ABSTRACT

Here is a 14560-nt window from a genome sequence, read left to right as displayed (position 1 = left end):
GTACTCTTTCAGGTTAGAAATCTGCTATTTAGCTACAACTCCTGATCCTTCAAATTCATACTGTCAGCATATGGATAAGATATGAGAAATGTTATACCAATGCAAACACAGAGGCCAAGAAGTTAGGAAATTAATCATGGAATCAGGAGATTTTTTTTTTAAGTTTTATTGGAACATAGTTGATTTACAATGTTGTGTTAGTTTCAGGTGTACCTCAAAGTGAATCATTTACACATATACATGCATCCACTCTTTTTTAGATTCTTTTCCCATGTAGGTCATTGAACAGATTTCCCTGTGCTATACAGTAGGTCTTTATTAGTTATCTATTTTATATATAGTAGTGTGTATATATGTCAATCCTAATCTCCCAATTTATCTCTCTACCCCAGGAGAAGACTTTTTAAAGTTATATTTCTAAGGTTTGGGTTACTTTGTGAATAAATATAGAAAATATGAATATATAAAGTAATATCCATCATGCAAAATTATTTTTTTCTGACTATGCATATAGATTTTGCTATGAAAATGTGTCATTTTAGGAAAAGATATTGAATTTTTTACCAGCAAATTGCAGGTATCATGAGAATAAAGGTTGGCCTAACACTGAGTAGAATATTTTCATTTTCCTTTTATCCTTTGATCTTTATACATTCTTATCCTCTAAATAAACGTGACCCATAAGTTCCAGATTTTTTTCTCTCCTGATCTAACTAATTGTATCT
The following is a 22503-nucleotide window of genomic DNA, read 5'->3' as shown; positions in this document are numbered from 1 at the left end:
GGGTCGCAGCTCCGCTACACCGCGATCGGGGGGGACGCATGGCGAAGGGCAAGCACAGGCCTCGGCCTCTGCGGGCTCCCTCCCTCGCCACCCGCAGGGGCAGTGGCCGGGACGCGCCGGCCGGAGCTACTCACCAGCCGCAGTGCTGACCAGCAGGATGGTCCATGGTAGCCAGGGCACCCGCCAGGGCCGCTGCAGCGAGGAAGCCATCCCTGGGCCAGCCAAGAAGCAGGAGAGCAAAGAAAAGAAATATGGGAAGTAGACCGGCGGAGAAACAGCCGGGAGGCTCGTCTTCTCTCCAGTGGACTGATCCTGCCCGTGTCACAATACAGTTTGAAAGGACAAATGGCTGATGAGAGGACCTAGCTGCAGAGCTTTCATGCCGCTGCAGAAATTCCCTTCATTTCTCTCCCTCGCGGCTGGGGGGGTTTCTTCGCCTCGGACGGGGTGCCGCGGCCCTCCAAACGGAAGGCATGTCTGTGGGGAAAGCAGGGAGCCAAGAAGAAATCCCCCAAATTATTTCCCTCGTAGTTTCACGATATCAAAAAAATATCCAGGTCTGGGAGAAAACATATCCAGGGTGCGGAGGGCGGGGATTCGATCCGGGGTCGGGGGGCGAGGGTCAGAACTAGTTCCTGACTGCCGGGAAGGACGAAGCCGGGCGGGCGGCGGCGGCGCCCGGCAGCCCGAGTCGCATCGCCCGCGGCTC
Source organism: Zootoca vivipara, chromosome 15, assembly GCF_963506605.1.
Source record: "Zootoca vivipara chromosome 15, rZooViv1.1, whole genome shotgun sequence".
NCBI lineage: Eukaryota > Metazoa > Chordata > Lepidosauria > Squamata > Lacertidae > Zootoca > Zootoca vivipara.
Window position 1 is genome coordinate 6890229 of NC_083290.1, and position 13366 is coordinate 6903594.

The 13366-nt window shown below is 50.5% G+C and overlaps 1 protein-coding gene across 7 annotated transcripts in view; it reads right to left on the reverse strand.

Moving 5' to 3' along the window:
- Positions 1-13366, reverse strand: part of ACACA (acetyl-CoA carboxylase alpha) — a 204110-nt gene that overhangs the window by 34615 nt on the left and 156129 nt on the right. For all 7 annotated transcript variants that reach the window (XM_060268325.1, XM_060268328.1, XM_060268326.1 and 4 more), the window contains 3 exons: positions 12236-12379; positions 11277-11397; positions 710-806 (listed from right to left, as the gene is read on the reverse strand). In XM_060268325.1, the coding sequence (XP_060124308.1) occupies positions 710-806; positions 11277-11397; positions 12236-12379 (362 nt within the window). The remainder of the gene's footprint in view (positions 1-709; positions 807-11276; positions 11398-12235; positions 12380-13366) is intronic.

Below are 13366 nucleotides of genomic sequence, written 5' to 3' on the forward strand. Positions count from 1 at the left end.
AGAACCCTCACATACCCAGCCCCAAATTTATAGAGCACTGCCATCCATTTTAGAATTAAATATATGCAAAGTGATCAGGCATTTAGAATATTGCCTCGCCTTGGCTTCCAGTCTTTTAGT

Every Friday afternoon from 2015 through 2018, a small group of students and one faculty member from Antioch College co-facilitated a meeting with incarcerated women at Dayton Correctional Institution in Dayton, Ohio. Participants collectively named the group Women Empowering Women. We read a variety of fiction and nonfiction texts, engaged in creative activities (writing, embodied, and visual), and created a blog, zines, and a prison newspaper that showcased our work as well as communicated relevant issues among incarcerated people. In this article, we explore the ways that, even in an oppressive prison context, informal educational spaces can incubate social change through careful attention to process. We look to the literature on radical imagination and prefigurative politics as we consider how pedagogical and community-building practices that, with much intention, create spaces that foreground trust, community, creative self-expression, acceptance, dialogue across difference, and personal growth. The prison is, by design, antithetical to most of the principles and processes that are foundational to our group. We examine some of the successes and challenges over the four years of the program’s existence, and offer an honest look at the problems and possibilities of informal education inside of a prison. While some of our insights apply specifically to prison-based programming, many are applicable to a wide array of educational projects, broadly conceived.

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